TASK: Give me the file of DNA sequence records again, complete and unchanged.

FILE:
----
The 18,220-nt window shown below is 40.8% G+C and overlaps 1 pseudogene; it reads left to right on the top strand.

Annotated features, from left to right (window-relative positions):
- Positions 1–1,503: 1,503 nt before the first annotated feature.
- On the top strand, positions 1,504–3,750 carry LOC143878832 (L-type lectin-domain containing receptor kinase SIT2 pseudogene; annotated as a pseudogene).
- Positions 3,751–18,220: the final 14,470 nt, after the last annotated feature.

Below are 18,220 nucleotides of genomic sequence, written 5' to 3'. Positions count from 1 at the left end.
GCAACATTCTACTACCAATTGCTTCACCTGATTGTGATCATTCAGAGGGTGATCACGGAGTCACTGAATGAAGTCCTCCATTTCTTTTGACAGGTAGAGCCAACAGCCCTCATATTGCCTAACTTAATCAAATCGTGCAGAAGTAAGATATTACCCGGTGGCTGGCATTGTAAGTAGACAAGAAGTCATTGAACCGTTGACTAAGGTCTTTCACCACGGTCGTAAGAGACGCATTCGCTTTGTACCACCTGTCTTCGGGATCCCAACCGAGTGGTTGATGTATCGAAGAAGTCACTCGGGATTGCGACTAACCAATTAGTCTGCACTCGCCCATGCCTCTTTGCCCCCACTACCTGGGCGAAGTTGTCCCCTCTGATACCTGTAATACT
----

The 18,220-nt window shown below is 40.8% G+C and overlaps 1 pseudogene; it reads left to right on the top strand.

Annotated features, from left to right (window-relative positions):
- Positions 1–1,503: 1,503 nt before the first annotated feature.
- On the top strand, positions 1,504–3,750 carry LOC143878832 (L-type lectin-domain containing receptor kinase SIT2 pseudogene; annotated as a pseudogene).
- Positions 3,751–18,220: the final 14,470 nt, after the last annotated feature.

Below are 18,220 nucleotides of genomic sequence, written 5' to 3'. Positions count from 1 at the left end.
GCAACATTCTACTACCAATTGCTTCACCTGATTGTGATCATTCAGAGGGTGATCACGGAGTCACTGAATGAAGTCCTCCATTTCTTTTGACAGGTAGAGCCAACAGCCCTCATATTGCCTAACTTAATCAAATCGTGCAGAAGTAAGATATTACCCGGTGGCTGGCATTGTAAGTAGACAAGAAGTCATTGAACCGTTGACTAAGGTCTTTCACCACGGTCGTAAGAGACGCATTCGCTTTGTACCACCTGTCTTCGGGATCCCAACCGAGTGGTTGATGTATCGAAGAAGTCACTCGGGATTGCGACTAACCAATTAGTCTGCACTCGCCCATGCCTCTTTGCCCCCACTACCTGGGCGAAGTTGTCCCCTCTGATACCTGTAATACT